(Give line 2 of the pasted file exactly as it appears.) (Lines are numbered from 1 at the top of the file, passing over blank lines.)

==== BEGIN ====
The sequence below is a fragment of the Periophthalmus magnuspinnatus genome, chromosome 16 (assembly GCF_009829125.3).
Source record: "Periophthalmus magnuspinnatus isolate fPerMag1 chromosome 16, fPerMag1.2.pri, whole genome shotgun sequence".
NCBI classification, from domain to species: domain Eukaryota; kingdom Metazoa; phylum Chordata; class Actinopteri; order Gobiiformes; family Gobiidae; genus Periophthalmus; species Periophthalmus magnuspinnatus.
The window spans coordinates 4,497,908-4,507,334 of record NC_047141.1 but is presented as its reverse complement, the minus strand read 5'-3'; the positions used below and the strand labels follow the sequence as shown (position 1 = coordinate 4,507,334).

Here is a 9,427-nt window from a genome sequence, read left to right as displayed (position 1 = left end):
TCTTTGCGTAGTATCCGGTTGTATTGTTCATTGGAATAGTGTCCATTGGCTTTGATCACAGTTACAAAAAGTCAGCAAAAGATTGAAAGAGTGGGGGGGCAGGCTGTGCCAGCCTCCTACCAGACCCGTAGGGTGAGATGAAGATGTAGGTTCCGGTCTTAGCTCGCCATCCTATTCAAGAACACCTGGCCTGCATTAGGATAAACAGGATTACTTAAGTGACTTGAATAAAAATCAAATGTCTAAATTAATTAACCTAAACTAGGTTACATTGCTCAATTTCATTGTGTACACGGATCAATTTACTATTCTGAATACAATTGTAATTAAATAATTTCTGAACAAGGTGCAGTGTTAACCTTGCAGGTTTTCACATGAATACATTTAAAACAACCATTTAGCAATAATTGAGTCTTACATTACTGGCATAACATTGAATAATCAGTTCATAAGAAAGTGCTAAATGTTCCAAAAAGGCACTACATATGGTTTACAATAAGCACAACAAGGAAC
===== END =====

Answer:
Source record: "Periophthalmus magnuspinnatus isolate fPerMag1 chromosome 16, fPerMag1.2.pri, whole genome shotgun sequence".